Protecting Users From Themselves

If there’s one thing I’ve learned in my four plus years as a product manager, it’s that you can’t count on the user to do anything right.

You might design the most intuitive interface around. You might have perfect prompts and highly visible buttons and calls-to-action. But users will still get it wrong and it’s your fault because you didn’t stop them.

Those pesky users…

The solution for users like that is what makes the job of a product manager both infuriating and fun. How can you design a system or workflow that accounts for users who don’t know what they are doing? Can you save them from themselves if they do something dumb?

We spend a lot of time thinking about when to show warnings or information to users. Sometimes we deliberately leave information out because we’re fearful that the user will act on the information in the wrong way.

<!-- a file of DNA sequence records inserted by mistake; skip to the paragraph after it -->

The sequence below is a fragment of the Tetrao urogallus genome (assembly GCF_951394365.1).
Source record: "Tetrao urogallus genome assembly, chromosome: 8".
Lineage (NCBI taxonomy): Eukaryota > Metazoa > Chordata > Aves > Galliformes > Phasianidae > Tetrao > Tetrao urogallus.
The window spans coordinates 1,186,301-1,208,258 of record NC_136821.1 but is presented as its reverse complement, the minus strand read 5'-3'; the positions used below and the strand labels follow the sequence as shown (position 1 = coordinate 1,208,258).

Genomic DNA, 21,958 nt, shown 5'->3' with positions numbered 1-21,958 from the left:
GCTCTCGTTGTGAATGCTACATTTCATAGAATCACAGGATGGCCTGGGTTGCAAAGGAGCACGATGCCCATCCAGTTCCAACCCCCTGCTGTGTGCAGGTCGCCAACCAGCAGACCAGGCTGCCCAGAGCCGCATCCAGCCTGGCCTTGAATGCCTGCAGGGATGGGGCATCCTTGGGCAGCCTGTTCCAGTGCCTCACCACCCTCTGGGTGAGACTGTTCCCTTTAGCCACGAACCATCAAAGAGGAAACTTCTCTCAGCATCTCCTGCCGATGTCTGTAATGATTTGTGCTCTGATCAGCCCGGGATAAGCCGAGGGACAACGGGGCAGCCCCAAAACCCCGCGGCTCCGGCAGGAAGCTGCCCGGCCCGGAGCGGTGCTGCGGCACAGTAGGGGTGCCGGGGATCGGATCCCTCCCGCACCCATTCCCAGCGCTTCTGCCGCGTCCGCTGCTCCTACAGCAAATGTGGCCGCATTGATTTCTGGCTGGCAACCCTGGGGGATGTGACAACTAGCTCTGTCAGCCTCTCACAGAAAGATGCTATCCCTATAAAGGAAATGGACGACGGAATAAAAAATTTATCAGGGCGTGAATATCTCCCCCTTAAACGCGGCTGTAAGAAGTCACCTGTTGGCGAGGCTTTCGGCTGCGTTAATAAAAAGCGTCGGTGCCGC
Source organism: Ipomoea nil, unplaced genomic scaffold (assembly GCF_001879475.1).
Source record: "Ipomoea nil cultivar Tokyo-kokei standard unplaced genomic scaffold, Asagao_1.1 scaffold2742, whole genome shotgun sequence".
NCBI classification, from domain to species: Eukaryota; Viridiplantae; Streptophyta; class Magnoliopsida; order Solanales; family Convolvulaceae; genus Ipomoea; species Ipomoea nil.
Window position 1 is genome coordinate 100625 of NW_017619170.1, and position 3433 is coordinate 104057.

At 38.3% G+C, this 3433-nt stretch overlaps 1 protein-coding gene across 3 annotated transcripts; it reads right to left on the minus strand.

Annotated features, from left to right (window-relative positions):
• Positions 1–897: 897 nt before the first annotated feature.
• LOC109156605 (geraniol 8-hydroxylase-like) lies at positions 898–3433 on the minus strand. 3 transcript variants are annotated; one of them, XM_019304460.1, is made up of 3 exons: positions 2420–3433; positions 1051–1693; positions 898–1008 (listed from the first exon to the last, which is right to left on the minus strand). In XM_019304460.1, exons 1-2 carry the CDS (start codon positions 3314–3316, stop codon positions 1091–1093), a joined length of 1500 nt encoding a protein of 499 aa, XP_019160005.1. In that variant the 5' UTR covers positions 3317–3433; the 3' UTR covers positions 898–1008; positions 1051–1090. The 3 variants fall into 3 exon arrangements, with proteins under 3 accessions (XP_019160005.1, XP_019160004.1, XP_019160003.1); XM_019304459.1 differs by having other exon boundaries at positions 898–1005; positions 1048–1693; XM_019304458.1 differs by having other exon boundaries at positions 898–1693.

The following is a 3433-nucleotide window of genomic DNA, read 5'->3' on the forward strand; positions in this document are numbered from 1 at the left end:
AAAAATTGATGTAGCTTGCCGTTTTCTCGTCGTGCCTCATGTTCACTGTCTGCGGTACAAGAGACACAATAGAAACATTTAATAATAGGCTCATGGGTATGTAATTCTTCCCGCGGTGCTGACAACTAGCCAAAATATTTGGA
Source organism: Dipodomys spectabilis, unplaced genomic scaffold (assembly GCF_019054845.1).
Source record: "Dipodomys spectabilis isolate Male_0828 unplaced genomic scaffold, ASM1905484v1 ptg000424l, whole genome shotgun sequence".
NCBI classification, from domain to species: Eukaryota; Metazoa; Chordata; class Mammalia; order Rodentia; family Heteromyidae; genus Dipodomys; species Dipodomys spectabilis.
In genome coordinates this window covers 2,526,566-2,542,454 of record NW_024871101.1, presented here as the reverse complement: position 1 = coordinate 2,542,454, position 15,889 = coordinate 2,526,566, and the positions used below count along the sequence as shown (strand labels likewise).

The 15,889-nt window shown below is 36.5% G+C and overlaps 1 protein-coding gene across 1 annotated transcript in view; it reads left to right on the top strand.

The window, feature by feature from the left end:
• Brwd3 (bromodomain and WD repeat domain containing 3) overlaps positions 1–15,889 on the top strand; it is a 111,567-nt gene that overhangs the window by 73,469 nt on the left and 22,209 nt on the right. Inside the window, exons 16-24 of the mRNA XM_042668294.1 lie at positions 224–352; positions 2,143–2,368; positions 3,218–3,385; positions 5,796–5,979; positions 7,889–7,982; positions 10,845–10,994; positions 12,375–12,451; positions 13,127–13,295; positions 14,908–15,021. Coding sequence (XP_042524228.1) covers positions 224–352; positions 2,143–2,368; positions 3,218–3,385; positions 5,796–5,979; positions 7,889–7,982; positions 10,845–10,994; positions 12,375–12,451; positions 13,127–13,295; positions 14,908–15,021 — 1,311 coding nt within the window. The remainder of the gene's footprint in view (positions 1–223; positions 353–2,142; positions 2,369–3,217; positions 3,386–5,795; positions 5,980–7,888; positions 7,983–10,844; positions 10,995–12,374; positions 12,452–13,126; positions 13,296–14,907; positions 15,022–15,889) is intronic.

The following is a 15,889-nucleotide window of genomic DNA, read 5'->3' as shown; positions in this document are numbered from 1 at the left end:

For example, at Hover, if you have your nameservers set to a third-party DNS system, you can still create and edit DNS records on our DNS system even though that literally does nothing. We do warn users that the DNS records won’t have any effect, but we don’t suggest to them what to do.

Some users in that situation should change their nameservers to Hover. Others should go to their DNS provider and add or edit the records there. But we don’t know which are which and if we make a suggestion (even if we suggest both options), there’s a good chance the user will do the wrong thing and break everything. Guess who gets the blame?

Just call us…

Instead, we suggest they call us or start a chat so that a smart human can talk it through with them and find out what really needs to be done. Yes, it costs us a support interaction, and it takes some time and maybe adds some frustration for the user. But when you can’t count on your users to know what to do and to do it, sometimes protecting them from themselves is the best option.

The end result is that the user gets their problem fixed and we don’t hold their hand and walk them off a cliff.